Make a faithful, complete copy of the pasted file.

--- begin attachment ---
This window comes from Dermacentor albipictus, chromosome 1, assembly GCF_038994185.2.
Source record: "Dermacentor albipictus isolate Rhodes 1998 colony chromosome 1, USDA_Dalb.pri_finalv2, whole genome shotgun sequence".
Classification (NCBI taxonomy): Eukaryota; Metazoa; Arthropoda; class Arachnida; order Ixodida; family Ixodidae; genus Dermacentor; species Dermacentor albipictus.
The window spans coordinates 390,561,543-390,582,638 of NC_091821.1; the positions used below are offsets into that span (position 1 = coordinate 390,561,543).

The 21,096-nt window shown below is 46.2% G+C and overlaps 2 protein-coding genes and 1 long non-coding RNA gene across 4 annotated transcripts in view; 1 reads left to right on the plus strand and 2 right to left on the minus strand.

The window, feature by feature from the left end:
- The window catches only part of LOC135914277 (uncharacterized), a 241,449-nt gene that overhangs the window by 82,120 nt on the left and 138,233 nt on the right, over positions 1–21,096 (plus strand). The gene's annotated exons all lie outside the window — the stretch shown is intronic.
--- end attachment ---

This window comes from Dermacentor albipictus, chromosome 1, assembly GCF_038994185.2.
Source record: "Dermacentor albipictus isolate Rhodes 1998 colony chromosome 1, USDA_Dalb.pri_finalv2, whole genome shotgun sequence".
Classification (NCBI taxonomy): Eukaryota; Metazoa; Arthropoda; class Arachnida; order Ixodida; family Ixodidae; genus Dermacentor; species Dermacentor albipictus.
The window spans coordinates 390,561,543-390,582,638 of NC_091821.1; the positions used below are offsets into that span (position 1 = coordinate 390,561,543).

The 21,096-nt window shown below is 46.2% G+C and overlaps 2 protein-coding genes and 1 long non-coding RNA gene across 4 annotated transcripts in view; 1 reads left to right on the plus strand and 2 right to left on the minus strand.

The window, feature by feature from the left end:
- The window catches only part of LOC135914277 (uncharacterized), a 241,449-nt gene that overhangs the window by 82,120 nt on the left and 138,233 nt on the right, over positions 1–21,096 (plus strand). The gene's annotated exons all lie outside the window — the stretch shown is intronic.